Dr. Joan Prince, Vice Chancellor at the University of Wisconsin-Milwaukee and Alternate Representative to the 67th General Assembly of the United Nations, gave a presentation on gender-based violence across the globe on Oct. 22, emphasizing the human rights violations women face (human trafficking, child brides, genital mutilation) and the ways to solve them.
Organized by UWM’s Center for International Education, the presentation is called Combating Violence Against Women and Girls: A Global Perspective. Its mission, according to the information given, was to shed some light on some of the issues women around the world face, as well as to give an update on the progress being made in terms of combating them.
“The goal is to highlight international concern and its substance to the world,” said Nicole Palasz, the Program Coordinator of the Institute of World Affairs. “One goal is for this to be an entry point to engaging people about the issue.”
According to the information sheet provided by the CIE, Dr. Prince was appointed UWM’s Vice Chancellor in 2000. She was also nominated by the president as the Alternative Representative to the 67th General Assembly to the United Nations in 2012. From this post, Prince served as a representative to the United Nations and various other groups, such as UNICEF, and working toward the resolution of various global problems.
When Dr. Prince began her presentation, she cited her experiences sharing ideas with various activists and world leaders, such as Gloria Steinem, Angela Merkel, Mary Robinson and UWM’s own Golda Meir. Prince said that all of these women (Steinem in particular) have “raised the awareness of women in this country,” and that they all shared the goal of eliminating gender-based discrimination that perpetuates violence.
Prince cited use and abuse of power on the part of males as a major contributor to the problem, saying “it’s a power thing.”
The event was attended by around 30 people – mostly professors, TAs, and activists involved in this issue. Moreover, the majority of attendees seemed to be familiar with Prince and her work. Although one of the goals of these events is to get students involved, there were no students in attendance.
“We often get a mix of people,” said Palasz. “Our programs are open to the campus community as well as the broader community.”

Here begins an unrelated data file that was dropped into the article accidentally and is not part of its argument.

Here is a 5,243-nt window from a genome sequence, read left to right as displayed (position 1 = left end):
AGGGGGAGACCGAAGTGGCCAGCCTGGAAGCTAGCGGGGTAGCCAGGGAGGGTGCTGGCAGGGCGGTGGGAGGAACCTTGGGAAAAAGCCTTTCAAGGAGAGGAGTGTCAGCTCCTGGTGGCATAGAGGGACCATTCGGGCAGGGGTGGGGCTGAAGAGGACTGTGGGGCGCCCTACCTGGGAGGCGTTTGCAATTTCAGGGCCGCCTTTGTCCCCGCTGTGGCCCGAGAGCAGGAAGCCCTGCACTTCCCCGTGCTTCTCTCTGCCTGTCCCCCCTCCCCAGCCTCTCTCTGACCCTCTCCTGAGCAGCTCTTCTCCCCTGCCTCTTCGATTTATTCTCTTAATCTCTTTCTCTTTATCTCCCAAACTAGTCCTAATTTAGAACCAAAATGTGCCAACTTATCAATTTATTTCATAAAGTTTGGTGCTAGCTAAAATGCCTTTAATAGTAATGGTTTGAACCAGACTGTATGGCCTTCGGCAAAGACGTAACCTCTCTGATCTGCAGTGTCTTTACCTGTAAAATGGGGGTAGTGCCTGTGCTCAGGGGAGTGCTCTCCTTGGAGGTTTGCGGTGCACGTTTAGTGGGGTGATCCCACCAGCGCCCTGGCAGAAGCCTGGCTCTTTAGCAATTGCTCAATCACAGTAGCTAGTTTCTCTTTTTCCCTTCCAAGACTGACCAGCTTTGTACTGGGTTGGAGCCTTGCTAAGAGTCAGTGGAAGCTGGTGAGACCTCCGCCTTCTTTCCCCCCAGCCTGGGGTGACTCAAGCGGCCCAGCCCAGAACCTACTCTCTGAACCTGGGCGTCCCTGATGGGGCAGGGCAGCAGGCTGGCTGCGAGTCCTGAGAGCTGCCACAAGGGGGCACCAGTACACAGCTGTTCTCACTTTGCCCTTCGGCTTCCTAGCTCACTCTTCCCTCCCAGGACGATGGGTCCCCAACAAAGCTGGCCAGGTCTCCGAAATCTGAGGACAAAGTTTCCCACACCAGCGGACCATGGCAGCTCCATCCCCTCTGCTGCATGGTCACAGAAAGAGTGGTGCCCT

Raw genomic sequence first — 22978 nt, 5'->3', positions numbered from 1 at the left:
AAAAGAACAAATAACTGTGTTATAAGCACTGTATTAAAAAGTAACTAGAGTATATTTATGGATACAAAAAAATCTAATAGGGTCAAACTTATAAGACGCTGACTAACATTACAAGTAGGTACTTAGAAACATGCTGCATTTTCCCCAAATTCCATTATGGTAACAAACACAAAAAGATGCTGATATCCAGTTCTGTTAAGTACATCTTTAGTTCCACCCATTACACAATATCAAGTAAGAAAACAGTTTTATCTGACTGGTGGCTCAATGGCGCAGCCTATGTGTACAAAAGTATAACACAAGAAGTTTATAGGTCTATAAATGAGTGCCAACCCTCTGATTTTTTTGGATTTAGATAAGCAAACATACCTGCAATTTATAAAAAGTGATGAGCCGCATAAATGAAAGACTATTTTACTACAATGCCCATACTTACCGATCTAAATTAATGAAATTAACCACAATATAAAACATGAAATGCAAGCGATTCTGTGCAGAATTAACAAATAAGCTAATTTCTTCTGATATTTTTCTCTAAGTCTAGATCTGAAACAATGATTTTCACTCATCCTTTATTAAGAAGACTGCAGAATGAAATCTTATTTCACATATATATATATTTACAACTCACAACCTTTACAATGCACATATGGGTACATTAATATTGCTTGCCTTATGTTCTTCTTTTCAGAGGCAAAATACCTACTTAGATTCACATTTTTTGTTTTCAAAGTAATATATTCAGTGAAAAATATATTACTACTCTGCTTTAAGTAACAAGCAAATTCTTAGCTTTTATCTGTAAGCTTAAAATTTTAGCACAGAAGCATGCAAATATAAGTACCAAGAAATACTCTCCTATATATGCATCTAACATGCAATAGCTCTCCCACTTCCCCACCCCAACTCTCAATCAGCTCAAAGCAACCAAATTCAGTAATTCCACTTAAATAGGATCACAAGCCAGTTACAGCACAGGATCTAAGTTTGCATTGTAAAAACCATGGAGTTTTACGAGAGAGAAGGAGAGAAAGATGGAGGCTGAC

Dr. Douglas Savage introduced Prince and highlighted upcoming events related to this one, including the screening of a documentary about human trafficking entitled Not My Life, and a lecture with Grace Akallo, founder and Executive Director of the United Africans for Women and Children Rights. Savage emphasized that while Prince’s speech talked about the problem of gender violence around the world, the problem is closer to home than some may think.
“You don’t need to look over the ocean to see examples of this crisis,” said Savage during his introduction. “You can find it across the street, unfortunately.” This was supported by Palasz, who said there has been local news about trafficking.
Prince cited examples of how the problem of gender violence appears in the United States, and how it affects the populace. “You never know what could happen in your family,” she said. She further described how violence against women brings up the issues of healthcare and legal costs, and how we need to give a monetary designation to the problem.
Prince also said that America faces parts of this issue that many people might not think could ever make it here. She claimed that genital mutilation does indeed occur in the United States due to the customs imported by various immigrants and that many girls who go missing are turning up at foreign embassies, having been trafficked and forced into slavery.
Despite this, Prince was quick to point out that one’s culture does little to explain this. “I don’t use that as an excuse,” she said. “There is a lot that is not culturally-based.”
There were several statistics that Prince brought up during her speech. There are apparently 64 million child brides worldwide, 2.9 million victims of forced labor, 140 million females who have suffered genital mutilation, and 66 million girls out of school. “That’s criminal,” Prince said of the latter fact. “It weakens the family.”
Prince also pointed out that abuse of power can take the form of isolation, control, deprivation of freedom, or any number of things; Prince offered the example of one girl who was separated from the world and not permitted to use the telephone.
In order to combat the growing problem of violence against women, Prince went over some of the necessary steps to do so. These steps included giving the right to equal and full access to the opportunities men have, giving the right to an education, condemnation of all forms of violence, the elimination of practices such as child brides and honor killing, and creating safe spaces for women, both private and public.
Prince also had some choice words during the post-presentation Q-and-A session. She cited the United Nations as an important presence in matters like this. “If there were not any United Nations, these kinds of discussions would not take place in any organized manner,” she said. “You can’t think in isolation. You can’t create in isolation. You can’t innovate in isolation.”
This sentiment was seconded by Palasz. “We hope more people become more educated and involved,” she said. “It’s meaningful if it’s the first step.”